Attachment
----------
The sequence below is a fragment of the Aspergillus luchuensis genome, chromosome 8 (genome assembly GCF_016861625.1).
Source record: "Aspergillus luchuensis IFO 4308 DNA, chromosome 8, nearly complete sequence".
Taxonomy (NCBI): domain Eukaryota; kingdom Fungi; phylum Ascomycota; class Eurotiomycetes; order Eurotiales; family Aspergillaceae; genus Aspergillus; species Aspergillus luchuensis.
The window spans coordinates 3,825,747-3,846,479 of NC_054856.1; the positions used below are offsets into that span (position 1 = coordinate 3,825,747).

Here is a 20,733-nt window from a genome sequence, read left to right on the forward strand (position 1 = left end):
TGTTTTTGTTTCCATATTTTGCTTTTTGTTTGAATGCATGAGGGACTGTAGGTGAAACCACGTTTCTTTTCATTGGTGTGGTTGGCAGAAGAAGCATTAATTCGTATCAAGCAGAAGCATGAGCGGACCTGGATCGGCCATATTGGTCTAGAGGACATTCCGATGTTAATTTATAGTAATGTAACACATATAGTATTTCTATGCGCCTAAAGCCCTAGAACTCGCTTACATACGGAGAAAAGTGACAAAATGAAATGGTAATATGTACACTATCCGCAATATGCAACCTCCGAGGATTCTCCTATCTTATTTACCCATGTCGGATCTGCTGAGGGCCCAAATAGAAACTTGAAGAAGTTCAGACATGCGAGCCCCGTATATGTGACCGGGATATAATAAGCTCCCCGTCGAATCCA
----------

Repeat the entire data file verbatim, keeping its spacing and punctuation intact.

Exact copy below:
The sequence below is a fragment of the Aspergillus luchuensis genome, chromosome 8 (genome assembly GCF_016861625.1).
Source record: "Aspergillus luchuensis IFO 4308 DNA, chromosome 8, nearly complete sequence".
Taxonomy (NCBI): domain Eukaryota; kingdom Fungi; phylum Ascomycota; class Eurotiomycetes; order Eurotiales; family Aspergillaceae; genus Aspergillus; species Aspergillus luchuensis.
The window spans coordinates 3,825,747-3,846,479 of NC_054856.1; the positions used below are offsets into that span (position 1 = coordinate 3,825,747).

Here is a 20,733-nt window from a genome sequence, read left to right on the forward strand (position 1 = left end):
TGTTTTTGTTTCCATATTTTGCTTTTTGTTTGAATGCATGAGGGACTGTAGGTGAAACCACGTTTCTTTTCATTGGTGTGGTTGGCAGAAGAAGCATTAATTCGTATCAAGCAGAAGCATGAGCGGACCTGGATCGGCCATATTGGTCTAGAGGACATTCCGATGTTAATTTATAGTAATGTAACACATATAGTATTTCTATGCGCCTAAAGCCCTAGAACTCGCTTACATACGGAGAAAAGTGACAAAATGAAATGGTAATATGTACACTATCCGCAATATGCAACCTCCGAGGATTCTCCTATCTTATTTACCCATGTCGGATCTGCTGAGGGCCCAAATAGAAACTTGAAGAAGTTCAGACATGCGAGCCCCGTATATGTGACCGGGATATAATAAGCTCCCCGTCGAATCCA